University of California, Davis and University of Minnesota
The accuracy of the census has far-reaching implications. Not only does the decennial census determine how many representatives each state can elect to the House of Representatives, but it also determines how half a trillion dollars in federal funds will be distributed to state and local governments.
The decennial census provides a uniquely comprehensive data source. Its accuracy affects not only political representation but whether adequate funding is disbursed to where it is needed the most in areas ranging from potholes to health insurance to education. The degree to which an inaccurate count will impact state and local finances varies from one location to another depending on their characteristics and the federal programs from which they receive assistance. Many states have established their own, multi-million dollar census media and outreach campaigns to ensure that all of their residents are counted.
Low-income students with strong academic credentials are less likely to attend a highly selective college than students from higher-income homes. This is especially puzzling, given that selective schools tend to offer low-income students more generous financial support and have greater resources that increase the students' chances of completing a degree.
While education is often thought of as a potential route for income mobility, the fact that strong students from low-income families are more likely to apply to less selective colleges (or to no schools at all) likely contributes to educational and income inequalities. Undermatching in the face of generous options of financial aid supports the notion that barriers of confidence, information and distance stand in the way of a college education for low-income students. Fortunately, our experience indicates that there are low-cost options for addressing some of these concerns.
(Click here for a bigger version of the map.)
State legislatures play an increasingly important role in setting social and health policies. Earned income tax credit laws, enacted at the state level, offer a potentially fruitful area for policy action. The programs have been shown to play an important role in reducing poverty while encouraging participation in paid work. However, state EITCs vary tremendously in terms of generosity and many states still lag behind in this income support program.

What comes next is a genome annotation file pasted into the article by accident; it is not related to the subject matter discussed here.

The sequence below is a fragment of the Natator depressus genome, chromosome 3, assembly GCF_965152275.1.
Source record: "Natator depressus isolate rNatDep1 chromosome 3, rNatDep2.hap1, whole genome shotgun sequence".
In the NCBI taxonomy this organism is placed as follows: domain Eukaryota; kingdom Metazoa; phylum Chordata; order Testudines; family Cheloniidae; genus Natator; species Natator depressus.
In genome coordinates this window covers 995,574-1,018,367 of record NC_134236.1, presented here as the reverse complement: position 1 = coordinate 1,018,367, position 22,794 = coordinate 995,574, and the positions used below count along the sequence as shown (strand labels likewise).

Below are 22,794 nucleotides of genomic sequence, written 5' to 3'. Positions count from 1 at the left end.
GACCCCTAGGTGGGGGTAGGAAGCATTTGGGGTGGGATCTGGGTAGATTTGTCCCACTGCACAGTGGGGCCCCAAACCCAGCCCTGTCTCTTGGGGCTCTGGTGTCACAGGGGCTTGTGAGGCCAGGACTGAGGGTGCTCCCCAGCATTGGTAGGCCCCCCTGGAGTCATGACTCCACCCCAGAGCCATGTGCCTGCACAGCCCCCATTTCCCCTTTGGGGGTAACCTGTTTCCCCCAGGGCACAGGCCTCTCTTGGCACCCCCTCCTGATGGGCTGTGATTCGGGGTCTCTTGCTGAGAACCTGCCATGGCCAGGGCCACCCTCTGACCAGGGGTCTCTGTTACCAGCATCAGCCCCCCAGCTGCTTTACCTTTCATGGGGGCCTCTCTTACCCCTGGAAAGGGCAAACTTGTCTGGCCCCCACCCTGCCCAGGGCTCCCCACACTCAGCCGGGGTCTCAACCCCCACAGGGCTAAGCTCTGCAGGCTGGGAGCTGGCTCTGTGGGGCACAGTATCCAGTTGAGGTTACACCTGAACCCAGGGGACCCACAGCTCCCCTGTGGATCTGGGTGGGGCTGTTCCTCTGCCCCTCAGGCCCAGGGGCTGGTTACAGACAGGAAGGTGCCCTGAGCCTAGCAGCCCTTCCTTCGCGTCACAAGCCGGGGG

Extending the EITC in states that do not provide one and increasing the generosity in those that do can result in sizeable benefits. More generous state EITCs can raise incomes, encourage employment, increase private health insurance coverage, and improve health – outcomes with numerous individual and public benefits. However, these benefits need to be considered along with the monetary costs of providing the credit.
Since the Great Recession, employers have cited a skills gap in which workers lack the education and experience needed to fill vacant jobs. While job requirements increased for many openings during the recession, the inverse has happened as the labor market has recovered: some employers have been lowering education and experience requirements to fill open positions. Does a skills gap exist and if so, what should public policy do about it?
The fact that the levels of education and experience required for job openings changes depending on the tightness of the labor market raises important questions regarding the existence of a skills gap. If, rather than being an indication of specific "learned" skills, companies use educational attainment as a screening mechanism for characteristics that are hard to observe — such as determination, work ethic, communication, teamwork or leadership — then providing general training might not be the most efficient policy response. Alternatively, is it that companies are more willing to provide on-the-job training when the labor market is tight? Or, do they change their production process to accommodate the characteristics of available workers? The finding that employer skill requirements are driven — in part — by the available supply of labor helps our understanding of how the labor market works and potentially makes a difference for workforce policy. As a result, education and training programs need to be designed with this cyclicality in mind. In addition, workers are not always aware of more specific skill requirements beyond education, especially in fields where certifications do not already exist for the skills needed or the skills themselves change rapidly.
There can be big differences in GDP growth depending upon whether that statistic is calculated over a given year, such as from the end of the previous year to the end of the current year, or by comparing GDP in one calendar year to GDP in the previous year. The differences in these calculations can make, and have made, a sizable difference in reports of how the economy is performing.
The discrepancies across the two main ways of calculating GDP growth do not reflect incorrect mathematics or the distortion of statistics, it is simply a reflection that these methods can yield different results. When discussing growth that took place during a given year, it is better to use Q4/Q4 statistics if possible, but in some cases, only annual data are available. As with any statistical methodology, it is important to know the way in which differences can arise across different types of calculations, to recognize that consistency of methodology across time allows for fair comparisons, and to make sure that changes in methodology are not undertaken purely for reasons of messaging or to distort results for political gain.